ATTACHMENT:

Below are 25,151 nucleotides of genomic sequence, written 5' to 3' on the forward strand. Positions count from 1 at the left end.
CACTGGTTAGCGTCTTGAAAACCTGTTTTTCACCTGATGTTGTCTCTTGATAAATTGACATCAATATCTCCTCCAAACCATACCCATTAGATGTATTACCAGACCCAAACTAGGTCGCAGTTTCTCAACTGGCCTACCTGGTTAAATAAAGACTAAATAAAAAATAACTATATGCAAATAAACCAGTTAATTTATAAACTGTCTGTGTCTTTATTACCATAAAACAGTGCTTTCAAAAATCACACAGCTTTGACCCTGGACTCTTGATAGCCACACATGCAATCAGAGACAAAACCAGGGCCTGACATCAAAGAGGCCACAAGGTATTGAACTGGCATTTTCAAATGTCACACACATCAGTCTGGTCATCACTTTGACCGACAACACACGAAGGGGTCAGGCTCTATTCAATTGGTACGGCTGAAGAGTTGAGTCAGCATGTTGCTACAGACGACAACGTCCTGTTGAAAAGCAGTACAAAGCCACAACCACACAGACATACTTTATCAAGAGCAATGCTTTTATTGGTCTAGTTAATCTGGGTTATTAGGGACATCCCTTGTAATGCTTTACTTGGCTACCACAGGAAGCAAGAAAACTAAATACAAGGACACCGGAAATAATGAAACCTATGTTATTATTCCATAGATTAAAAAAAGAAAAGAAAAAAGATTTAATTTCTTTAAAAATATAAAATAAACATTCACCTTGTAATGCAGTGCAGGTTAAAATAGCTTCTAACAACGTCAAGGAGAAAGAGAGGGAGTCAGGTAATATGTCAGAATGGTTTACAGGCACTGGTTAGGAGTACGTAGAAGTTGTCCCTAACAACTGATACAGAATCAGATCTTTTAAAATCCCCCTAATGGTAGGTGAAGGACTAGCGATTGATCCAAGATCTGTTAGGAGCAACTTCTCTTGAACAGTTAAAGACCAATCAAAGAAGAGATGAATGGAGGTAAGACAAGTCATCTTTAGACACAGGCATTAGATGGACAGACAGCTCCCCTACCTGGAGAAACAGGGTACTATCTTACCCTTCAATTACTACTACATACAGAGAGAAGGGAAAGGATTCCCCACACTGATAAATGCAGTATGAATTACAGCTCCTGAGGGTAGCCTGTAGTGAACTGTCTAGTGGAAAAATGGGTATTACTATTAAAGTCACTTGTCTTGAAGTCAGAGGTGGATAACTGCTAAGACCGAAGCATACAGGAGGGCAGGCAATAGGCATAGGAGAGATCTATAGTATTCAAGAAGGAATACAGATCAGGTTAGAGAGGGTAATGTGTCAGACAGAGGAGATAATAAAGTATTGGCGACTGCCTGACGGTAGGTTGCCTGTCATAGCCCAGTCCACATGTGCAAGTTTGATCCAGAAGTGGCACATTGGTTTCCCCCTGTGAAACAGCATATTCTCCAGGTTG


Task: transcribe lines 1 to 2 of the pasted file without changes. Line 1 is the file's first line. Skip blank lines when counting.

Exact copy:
Below are 25,151 nucleotides of genomic sequence, written 5' to 3' on the forward strand. Positions count from 1 at the left end.
CACTGGTTAGCGTCTTGAAAACCTGTTTTTCACCTGATGTTGTCTCTTGATAAATTGACATCAATATCTCCTCCAAACCATACCCATTAGATGTATTACCAGACCCAAACTAGGTCGCAGTTTCTCAACTGGCCTACCTGGTTAAATAAAGACTAAATAAAAAATAACTATATGCAAATAAACCAGTTAATTTATAAACTGTCTGTGTCTTTATTACCATAAAACAGTGCTTTCAAAAATCACACAGCTTTGACCCTGGACTCTTGATAGCCACACATGCAATCAGAGACAAAACCAGGGCCTGACATCAAAGAGGCCACAAGGTATTGAACTGGCATTTTCAAATGTCACACACATCAGTCTGGTCATCACTTTGACCGACAACACACGAAGGGGTCAGGCTCTATTCAATTGGTACGGCTGAAGAGTTGAGTCAGCATGTTGCTACAGACGACAACGTCCTGTTGAAAAGCAGTACAAAGCCACAACCACACAGACATACTTTATCAAGAGCAATGCTTTTATTGGTCTAGTTAATCTGGGTTATTAGGGACATCCCTTGTAATGCTTTACTTGGCTACCACAGGAAGCAAGAAAACTAAATACAAGGACACCGGAAATAATGAAACCTATGTTATTATTCCATAGATTAAAAAAAGAAAAGAAAAAAGATTTAATTTCTTTAAAAATATAAAATAAACATTCACCTTGTAATGCAGTGCAGGTTAAAATAGCTTCTAACAACGTCAAGGAGAAAGAGAGGGAGTCAGGTAATATGTCAGAATGGTTTACAGGCACTGGTTAGGAGTACGTAGAAGTTGTCCCTAACAACTGATACAGAATCAGATCTTTTAAAATCCCCCTAATGGTAGGTGAAGGACTAGCGATTGATCCAAGATCTGTTAGGAGCAACTTCTCTTGAACAGTTAAAGACCAATCAAAGAAGAGATGAATGGAGGTAAGACAAGTCATCTTTAGACACAGGCATTAGATGGACAGACAGCTCCCCTACCTGGAGAAACAGGGTACTATCTTACCCTTCAATTACTACTACATACAGAGAGAAGGGAAAGGATTCCCCACACTGATAAATGCAGTATGAATTACAGCTCCTGAGGGTAGCCTGTAGTGAACTGTCTAGTGGAAAAATGGGTATTACTATTAAAGTCACTTGTCTTGAAGTCAGAGGTGGATAACTGCTAAGACCGAAGCATACAGGAGGGCAGGCAATAGGCATAGGAGAGATCTATAGTATTCAAGAAGGAATACAGATCAGGTTAGAGAGGGTAATGTGTCAGACAGAGGAGATAATAAAGTATTGGCGACTGCCTGACGGTAGGTTGCCTGTCATAGCCCAGTCCACATGTGCAAGTTTGATCCAGAAGTGGCACATTGGTTTCCCCCTGTGAAACAGCATATTCTCCAGGTTG